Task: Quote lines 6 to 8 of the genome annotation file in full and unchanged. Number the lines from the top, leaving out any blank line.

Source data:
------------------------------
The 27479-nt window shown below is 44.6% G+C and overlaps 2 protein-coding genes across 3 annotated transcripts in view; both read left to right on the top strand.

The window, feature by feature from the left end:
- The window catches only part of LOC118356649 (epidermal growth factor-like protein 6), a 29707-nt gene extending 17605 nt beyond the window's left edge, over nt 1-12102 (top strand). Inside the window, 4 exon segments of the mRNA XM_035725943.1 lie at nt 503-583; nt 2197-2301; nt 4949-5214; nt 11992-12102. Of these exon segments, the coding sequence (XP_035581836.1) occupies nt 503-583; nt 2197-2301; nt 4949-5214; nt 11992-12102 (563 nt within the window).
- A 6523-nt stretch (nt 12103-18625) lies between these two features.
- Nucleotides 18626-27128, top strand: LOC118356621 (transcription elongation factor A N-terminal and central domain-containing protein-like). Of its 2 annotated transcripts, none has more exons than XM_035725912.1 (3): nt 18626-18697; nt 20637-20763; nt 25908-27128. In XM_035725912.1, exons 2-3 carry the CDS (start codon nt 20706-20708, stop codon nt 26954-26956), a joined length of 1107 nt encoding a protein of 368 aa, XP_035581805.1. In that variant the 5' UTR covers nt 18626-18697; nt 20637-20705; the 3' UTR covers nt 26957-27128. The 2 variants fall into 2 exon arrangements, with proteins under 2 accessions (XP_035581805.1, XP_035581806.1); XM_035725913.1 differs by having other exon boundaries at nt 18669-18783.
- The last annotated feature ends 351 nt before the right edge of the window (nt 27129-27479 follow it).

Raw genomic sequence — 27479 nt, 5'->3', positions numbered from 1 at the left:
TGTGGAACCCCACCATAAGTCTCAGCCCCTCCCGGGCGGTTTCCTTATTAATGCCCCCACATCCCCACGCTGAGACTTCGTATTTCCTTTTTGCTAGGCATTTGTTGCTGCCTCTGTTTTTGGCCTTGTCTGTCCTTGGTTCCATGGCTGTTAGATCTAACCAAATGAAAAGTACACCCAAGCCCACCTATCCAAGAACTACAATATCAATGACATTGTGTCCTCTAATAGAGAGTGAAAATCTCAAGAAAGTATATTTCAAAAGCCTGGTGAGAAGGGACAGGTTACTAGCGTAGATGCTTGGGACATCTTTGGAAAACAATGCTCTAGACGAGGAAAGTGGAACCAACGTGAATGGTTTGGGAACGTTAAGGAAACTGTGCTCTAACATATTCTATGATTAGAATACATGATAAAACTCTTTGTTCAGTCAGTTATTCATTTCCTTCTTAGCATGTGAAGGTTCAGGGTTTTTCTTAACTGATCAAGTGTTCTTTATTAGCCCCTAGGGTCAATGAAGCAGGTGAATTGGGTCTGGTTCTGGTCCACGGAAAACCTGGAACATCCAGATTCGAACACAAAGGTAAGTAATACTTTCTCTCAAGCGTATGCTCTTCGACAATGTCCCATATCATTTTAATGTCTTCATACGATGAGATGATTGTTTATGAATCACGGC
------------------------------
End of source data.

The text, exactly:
- The last annotated feature ends 351 nt before the right edge of the window (nt 27129-27479 follow it).

Raw genomic sequence — 27479 nt, 5'->3', positions numbered from 1 at the left:
TGTGGAACCCCACCATAAGTCTCAGCCCCTCCCGGGCGGTTTCCTTATTAATGCCCCCACATCCCCACGCTGAGACTTCGTATTTCCTTTTTGCTAGGCATTTGTTGCTGCCTCTGTTTTTGGCCTTGTCTGTCCTTGGTTCCATGGCTGTTAGATCTAACCAAATGAAAAGTACACCCAAGCCCACCTATCCAAGAACTACAATATCAATGACATTGTGTCCTCTAATAGAGAGTGAAAATCTCAAGAAAGTATATTTCAAAAGCCTGGTGAGAAGGGACAGGTTACTAGCGTAGATGCTTGGGACATCTTTGGAAAACAATGCTCTAGACGAGGAAAGTGGAACCAACGTGAATGGTTTGGGAACGTTAAGGAAACTGTGCTCTAACATATTCTATGATTAGAATACATGATAAAACTCTTTGTTCAGTCAGTTATTCATTTCCTTCTTAGCATGTGAAGGTTCAGGGTTTTTCTTAACTGATCAAGTGTTCTTTATTAGCCCCTAGGGTCAATGAAGCAGGTGAATTGGGTCTGGTTCTGGTCCACGGAAAACCTGGAACATCCAGATTCGAACACAAAGGTAAGTAATACTTTCTCTCAAGCGTATGCTCTTCGACAATGTCCCATATCATTTTAATGTCTTCATACGATGAGATGATTGTTTATGAATCACGGC